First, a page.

Years had passed, and my GameCube had gathered dust and been all but abandoned.

Around this time I also overpaid an eBay seller for a Nintendo DS, mostly due to wanting something portable. I wasn’t a fan of the touch screen controls, but mostly I just wanted to play the new Zelda games. Want to guess what happened next?

Yep – I hated both of them. The controls were garbage, the games were filled with menial tasks to fluff-up the gameplay time, every single thing about them I thought was terrible. Especially Spirit Tracks. To this day, I cringe every time I think about that game.

Now, this isn’t to say that the Nintendo DS didn’t have good games – much like the GameCube, it had some great ones, but the issue was that the first party games weren’t doing it for me anymore. A friend of mine introduced me to Castlevania: Portrait of Ruin which I played the crap out of and loved. Dragon Quest Heroes: Rocket Slime was another favorite. Final Fantasy IV was terrific. This was really a great system! You’ll notice though, that all three of those games (along with many others I enjoyed) were third-party. While I came to enjoy games like Mario Kart DS and Metroid Prime: Hunters in more recent years, still, I gravitated back towards PC, feeling disenfranchised with this beloved company I grew up on. To this day I don’t know exactly what happened that made me quit playing the DS, but having enough money to build a proper gaming PC was probably related.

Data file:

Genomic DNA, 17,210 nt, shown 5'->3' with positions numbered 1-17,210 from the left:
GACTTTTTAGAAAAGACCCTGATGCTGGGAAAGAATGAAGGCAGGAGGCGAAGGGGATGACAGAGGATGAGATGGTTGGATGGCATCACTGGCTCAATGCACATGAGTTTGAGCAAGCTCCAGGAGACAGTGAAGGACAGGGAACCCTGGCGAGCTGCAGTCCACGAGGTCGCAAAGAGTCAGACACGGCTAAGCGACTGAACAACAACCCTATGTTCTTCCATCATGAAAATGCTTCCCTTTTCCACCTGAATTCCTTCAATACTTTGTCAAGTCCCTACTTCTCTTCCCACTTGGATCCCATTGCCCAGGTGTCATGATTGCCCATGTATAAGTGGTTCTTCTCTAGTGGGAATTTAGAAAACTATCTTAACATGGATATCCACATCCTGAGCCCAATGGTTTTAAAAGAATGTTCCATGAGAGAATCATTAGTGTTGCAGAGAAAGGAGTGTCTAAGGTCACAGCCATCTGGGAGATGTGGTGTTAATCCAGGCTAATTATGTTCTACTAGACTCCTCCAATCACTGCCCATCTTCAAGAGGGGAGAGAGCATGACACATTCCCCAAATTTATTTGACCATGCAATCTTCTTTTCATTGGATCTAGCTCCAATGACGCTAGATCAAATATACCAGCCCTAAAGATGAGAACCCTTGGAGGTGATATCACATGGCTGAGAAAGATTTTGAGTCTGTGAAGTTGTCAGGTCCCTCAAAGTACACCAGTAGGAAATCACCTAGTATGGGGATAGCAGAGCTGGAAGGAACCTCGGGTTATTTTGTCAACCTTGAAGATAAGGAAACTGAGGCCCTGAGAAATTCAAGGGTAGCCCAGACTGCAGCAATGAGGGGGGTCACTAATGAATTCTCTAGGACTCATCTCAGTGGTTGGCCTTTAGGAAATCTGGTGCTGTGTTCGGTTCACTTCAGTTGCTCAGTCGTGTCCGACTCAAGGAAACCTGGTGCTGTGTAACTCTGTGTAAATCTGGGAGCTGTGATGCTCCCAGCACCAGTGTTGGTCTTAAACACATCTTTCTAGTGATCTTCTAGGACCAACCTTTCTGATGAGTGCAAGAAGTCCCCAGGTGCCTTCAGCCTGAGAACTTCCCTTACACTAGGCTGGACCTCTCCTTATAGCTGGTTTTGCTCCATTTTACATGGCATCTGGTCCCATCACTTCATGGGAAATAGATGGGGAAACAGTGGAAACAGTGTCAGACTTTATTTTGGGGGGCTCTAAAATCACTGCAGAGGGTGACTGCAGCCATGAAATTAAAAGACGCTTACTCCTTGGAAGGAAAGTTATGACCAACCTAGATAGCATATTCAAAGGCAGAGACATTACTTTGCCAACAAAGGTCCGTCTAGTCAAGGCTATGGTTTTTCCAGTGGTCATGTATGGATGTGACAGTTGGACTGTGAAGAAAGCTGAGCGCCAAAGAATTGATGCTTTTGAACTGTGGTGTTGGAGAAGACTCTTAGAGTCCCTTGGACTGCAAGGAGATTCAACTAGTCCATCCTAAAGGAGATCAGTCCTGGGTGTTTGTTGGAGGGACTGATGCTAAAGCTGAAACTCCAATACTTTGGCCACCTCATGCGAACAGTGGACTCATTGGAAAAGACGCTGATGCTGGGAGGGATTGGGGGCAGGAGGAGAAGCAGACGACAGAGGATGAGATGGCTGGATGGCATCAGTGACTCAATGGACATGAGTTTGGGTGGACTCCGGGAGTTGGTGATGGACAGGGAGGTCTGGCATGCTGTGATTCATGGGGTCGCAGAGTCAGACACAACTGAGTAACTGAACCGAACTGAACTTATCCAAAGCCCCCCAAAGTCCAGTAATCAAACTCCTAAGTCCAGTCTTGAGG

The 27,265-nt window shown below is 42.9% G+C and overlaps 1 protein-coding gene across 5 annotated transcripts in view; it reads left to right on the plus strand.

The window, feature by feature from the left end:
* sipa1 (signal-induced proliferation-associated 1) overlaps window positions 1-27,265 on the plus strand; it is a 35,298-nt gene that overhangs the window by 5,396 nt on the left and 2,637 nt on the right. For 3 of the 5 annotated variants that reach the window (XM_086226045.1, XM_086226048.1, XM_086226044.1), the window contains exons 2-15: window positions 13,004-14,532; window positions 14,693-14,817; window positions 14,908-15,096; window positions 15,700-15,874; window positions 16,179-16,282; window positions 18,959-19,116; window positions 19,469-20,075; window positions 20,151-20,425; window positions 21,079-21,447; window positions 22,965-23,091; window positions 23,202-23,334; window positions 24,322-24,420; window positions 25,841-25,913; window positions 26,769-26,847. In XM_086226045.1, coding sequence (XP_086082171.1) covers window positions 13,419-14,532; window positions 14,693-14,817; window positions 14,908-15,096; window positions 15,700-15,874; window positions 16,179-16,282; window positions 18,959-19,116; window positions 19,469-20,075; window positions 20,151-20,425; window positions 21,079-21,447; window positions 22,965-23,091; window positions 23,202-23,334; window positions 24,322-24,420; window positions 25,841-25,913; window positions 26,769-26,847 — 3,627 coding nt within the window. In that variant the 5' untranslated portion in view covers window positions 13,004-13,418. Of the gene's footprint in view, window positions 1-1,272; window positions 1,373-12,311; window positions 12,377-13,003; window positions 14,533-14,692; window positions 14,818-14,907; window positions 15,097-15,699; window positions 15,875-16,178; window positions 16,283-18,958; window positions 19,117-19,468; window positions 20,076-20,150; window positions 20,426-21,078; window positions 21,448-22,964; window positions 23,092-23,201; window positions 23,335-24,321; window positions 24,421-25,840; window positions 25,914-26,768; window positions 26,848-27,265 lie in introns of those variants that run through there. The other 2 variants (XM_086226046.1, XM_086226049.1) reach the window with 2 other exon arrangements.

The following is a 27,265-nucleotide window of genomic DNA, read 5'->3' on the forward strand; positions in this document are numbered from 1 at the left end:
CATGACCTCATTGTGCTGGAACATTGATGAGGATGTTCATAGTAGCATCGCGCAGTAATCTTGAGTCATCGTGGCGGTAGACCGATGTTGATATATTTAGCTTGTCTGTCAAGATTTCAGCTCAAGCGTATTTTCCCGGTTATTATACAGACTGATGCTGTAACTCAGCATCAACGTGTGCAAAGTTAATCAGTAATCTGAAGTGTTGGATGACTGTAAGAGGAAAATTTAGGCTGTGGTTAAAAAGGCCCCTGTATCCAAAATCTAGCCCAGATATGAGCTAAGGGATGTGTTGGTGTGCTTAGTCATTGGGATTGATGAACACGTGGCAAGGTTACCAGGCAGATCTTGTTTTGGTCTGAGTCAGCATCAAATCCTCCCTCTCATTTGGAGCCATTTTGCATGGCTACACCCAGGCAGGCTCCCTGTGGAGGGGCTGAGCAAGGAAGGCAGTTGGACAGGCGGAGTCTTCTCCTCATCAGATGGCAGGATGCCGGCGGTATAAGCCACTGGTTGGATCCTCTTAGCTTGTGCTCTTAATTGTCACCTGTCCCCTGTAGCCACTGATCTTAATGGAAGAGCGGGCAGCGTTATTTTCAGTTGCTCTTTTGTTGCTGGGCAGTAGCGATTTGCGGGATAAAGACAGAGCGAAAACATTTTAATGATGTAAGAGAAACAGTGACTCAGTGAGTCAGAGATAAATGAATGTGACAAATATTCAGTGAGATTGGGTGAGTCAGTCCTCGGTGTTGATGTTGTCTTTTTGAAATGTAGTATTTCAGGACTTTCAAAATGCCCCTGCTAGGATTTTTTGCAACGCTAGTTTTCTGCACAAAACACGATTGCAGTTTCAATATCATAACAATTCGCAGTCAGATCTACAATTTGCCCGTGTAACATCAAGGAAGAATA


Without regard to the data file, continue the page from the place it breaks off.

Possibly, as you’re reading this, you can kind of see how I became a little more disconnected with Nintendo around this point. Which is why the next step was the final nail in the proverbial coffin.

It was the fall of 2006, and the Wii was being released. Suffering from a bad case of FOMO, or “fear of missing out” for the layman, a buddy and myself parked our butts outside a Best Buy in camping chairs, hoping to score a piece of the new Nintendo hardware to play the new Zelda game, Twilight Princess. Fast-forward 14 hours, and we finally had them!

Now, I tend to bring this up a lot, but as it stands now, in May 2017, I freaken hate motion controls. More than anything. I’ll play every game forever on a touch screen if it means I could rid the world of motion controls. I’m actually willing to do that for the good of humankind. They are unnecessary and atrocious in 99% of applications. Well back then, I had no opinion of them, because Nintendo hadn’t decided to slap gimmicks on to everything until the Wii. It wasn’t long before I realized, I despise motion controls. And basically every single Wii game was built around them. The Wiimote sucked, everything about it was terrible. I can already feel my blood pressure rising as a write this.